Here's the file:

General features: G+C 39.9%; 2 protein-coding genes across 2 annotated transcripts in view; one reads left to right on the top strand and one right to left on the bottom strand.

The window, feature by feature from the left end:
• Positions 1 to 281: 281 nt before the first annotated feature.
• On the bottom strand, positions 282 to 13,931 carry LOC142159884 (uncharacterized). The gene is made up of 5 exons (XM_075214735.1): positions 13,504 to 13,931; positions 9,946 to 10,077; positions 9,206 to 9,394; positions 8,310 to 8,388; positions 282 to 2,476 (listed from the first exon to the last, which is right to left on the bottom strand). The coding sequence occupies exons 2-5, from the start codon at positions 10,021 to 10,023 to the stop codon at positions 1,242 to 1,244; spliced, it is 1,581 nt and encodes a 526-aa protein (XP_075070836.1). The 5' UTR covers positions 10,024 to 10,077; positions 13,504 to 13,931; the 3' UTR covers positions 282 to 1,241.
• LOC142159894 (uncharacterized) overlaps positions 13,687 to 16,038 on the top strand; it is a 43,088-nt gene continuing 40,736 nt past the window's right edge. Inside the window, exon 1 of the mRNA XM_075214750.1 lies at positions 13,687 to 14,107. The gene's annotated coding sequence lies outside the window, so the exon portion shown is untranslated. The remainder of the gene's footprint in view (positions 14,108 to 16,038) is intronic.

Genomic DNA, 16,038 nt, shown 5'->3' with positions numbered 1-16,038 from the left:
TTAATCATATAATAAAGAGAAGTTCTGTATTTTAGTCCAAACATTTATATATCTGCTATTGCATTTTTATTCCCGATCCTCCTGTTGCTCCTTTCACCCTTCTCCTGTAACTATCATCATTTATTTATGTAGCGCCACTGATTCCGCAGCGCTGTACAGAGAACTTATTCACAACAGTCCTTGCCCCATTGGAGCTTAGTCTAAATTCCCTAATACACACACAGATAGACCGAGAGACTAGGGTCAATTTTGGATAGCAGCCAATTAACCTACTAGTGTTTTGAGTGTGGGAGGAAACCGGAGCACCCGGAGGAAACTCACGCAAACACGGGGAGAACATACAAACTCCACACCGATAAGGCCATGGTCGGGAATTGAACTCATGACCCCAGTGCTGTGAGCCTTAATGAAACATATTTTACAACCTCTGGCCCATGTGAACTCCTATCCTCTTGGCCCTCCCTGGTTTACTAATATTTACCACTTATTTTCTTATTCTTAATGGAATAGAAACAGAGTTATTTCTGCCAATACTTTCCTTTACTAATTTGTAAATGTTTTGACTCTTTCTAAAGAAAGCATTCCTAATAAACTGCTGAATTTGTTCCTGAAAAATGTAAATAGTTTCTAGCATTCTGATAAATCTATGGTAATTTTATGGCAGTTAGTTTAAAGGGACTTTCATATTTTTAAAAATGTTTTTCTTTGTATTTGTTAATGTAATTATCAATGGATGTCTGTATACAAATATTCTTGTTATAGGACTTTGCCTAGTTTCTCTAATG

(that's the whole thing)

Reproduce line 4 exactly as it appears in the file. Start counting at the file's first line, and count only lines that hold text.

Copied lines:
• On the bottom strand, positions 282 to 13,931 carry LOC142159884 (uncharacterized). The gene is made up of 5 exons (XM_075214735.1): positions 13,504 to 13,931; positions 9,946 to 10,077; positions 9,206 to 9,394; positions 8,310 to 8,388; positions 282 to 2,476 (listed from the first exon to the last, which is right to left on the bottom strand). The coding sequence occupies exons 2-5, from the start codon at positions 10,021 to 10,023 to the stop codon at positions 1,242 to 1,244; spliced, it is 1,581 nt and encodes a 526-aa protein (XP_075070836.1). The 5' UTR covers positions 10,024 to 10,077; positions 13,504 to 13,931; the 3' UTR covers positions 282 to 1,241.